3D networks of fibrous materials are preferred for cell growth and proliferation as they mimic the extracellular matrix. Moreover, materials with the multi-dimensional fibers, that is, a combination of nano- and microfibers, are preferred as they would benefit from the high surface area offered by nanofibers and structural integrity imparted by the microfibers. This paper presents a unique and facile way of making such fiber-on-fiber composites from bacterial cellulose nanofibers and polystyrene (PS) microfibers. These composites are unique as the PS microfibers are lipophilic, while the cellulose nanofibers are hydrophilic. This not only enables cell attachment but also ensures nutrition supply. Two types of composites were obtained in this work—interpenetrated and layered—by in situ growth of bacterial cellulose into compressed and uncompressed nonwoven PS fabrics, respectively. The layered composite showed two times the cell growth exhibited by the control, while the interpenetrated composite offered a fourfold cell growth, after 24 h. Later (at 48 h), the interpenetrated composites show a decline in cell growth, while the layered composite showed an increase. The role of hydrophilic cellulose fibers in nutrition supply, lipophilic PS in cell attachment, optimal pore size in cell trapping and surface area in enhanced growth is discussed, in addition to the role of the composite morphology (layered or interpenetrated) in cell growth.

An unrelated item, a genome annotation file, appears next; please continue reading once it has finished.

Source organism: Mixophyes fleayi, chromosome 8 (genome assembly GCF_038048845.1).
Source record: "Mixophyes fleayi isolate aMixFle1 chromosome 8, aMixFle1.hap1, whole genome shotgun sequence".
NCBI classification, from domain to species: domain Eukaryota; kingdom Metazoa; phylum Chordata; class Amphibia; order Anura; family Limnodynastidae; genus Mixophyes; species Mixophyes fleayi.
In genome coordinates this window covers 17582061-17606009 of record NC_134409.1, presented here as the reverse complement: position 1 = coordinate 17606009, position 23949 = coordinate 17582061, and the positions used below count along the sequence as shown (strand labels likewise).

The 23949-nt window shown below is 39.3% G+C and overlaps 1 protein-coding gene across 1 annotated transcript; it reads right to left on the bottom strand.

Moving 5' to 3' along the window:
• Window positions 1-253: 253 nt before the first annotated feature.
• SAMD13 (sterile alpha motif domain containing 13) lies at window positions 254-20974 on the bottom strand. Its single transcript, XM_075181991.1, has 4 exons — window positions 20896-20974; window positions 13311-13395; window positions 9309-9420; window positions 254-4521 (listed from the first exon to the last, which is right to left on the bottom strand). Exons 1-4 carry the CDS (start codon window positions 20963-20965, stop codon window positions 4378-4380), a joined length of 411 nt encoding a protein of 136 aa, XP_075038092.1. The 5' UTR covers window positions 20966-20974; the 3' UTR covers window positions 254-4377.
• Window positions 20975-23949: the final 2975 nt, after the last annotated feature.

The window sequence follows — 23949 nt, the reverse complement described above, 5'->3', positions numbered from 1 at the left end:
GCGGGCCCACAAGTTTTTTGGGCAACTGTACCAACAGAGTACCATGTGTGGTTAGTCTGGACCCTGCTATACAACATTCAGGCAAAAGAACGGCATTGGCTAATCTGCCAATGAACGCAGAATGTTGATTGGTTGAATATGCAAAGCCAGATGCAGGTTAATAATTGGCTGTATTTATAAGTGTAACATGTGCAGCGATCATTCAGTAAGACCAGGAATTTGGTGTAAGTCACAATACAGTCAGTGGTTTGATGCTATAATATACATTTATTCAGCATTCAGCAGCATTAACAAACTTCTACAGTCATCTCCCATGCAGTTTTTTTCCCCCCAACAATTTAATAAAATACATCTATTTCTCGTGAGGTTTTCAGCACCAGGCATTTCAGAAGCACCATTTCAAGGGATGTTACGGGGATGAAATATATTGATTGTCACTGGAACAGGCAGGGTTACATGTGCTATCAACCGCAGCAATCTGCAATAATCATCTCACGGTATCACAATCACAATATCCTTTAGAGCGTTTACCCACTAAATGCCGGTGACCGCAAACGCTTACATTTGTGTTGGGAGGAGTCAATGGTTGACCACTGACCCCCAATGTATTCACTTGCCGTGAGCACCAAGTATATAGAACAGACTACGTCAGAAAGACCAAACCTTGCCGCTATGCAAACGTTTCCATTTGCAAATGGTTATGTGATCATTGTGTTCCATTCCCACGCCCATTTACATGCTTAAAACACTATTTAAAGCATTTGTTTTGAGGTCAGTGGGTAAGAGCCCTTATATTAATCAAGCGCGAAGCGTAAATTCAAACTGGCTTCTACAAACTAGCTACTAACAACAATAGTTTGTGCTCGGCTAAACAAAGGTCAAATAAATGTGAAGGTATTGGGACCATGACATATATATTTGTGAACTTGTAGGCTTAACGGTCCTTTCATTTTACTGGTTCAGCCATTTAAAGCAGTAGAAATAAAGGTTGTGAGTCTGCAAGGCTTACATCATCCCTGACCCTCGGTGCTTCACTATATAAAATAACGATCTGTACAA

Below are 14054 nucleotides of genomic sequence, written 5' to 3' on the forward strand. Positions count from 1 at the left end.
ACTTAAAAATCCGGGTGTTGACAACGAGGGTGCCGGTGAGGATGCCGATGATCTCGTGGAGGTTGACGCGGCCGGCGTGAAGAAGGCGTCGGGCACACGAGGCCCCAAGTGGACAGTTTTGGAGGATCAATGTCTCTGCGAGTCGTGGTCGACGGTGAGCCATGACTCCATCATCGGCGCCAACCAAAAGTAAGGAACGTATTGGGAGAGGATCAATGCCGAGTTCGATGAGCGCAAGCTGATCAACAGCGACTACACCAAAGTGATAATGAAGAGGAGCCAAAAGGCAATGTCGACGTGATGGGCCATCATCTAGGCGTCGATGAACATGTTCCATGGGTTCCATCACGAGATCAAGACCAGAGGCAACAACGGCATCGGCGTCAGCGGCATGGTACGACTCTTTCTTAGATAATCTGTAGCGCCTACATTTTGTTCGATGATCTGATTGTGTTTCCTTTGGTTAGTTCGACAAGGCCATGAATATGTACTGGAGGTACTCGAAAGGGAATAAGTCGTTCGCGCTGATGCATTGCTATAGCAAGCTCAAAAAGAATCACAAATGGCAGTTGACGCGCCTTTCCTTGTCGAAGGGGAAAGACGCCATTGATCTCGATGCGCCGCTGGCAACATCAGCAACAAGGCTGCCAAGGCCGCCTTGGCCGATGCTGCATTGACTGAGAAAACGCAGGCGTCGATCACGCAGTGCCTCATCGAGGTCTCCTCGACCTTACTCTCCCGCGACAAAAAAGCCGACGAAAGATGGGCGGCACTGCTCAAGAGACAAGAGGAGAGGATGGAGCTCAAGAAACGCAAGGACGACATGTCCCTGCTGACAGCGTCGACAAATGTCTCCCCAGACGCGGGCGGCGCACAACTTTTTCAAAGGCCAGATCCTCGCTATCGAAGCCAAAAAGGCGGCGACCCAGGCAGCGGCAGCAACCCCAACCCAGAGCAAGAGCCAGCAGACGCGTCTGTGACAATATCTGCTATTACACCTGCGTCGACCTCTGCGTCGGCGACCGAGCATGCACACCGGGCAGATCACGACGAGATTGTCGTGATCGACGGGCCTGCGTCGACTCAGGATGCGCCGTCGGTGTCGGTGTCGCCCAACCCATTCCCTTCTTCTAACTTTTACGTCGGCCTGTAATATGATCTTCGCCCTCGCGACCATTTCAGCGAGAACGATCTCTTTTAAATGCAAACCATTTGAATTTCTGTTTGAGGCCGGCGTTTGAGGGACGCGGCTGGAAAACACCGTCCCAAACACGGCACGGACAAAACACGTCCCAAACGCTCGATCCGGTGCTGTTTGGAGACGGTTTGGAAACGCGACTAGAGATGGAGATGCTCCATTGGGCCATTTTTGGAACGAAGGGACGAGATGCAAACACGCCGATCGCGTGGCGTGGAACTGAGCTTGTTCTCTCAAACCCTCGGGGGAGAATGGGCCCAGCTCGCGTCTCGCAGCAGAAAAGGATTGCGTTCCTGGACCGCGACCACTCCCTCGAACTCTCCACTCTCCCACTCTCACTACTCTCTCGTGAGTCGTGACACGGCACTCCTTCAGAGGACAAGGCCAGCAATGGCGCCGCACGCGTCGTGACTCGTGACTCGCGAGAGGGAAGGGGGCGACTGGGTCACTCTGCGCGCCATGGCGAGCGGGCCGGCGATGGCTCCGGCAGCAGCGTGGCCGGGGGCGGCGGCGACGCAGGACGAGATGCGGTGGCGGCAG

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The authors would like to acknowledge Dr. Chandra S. Sharma and his laboratory for providing PS fabric.
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Anju, P.V., Khandelwal, M., Subahan, M.P. et al. In situ synthesized hydro-lipophilic nano and micro fibrous bacterial cellulose: polystyrene composites for tissue scaffolds. J Mater Sci (2020). https://doi.org/10.1007/s10853-020-04344-9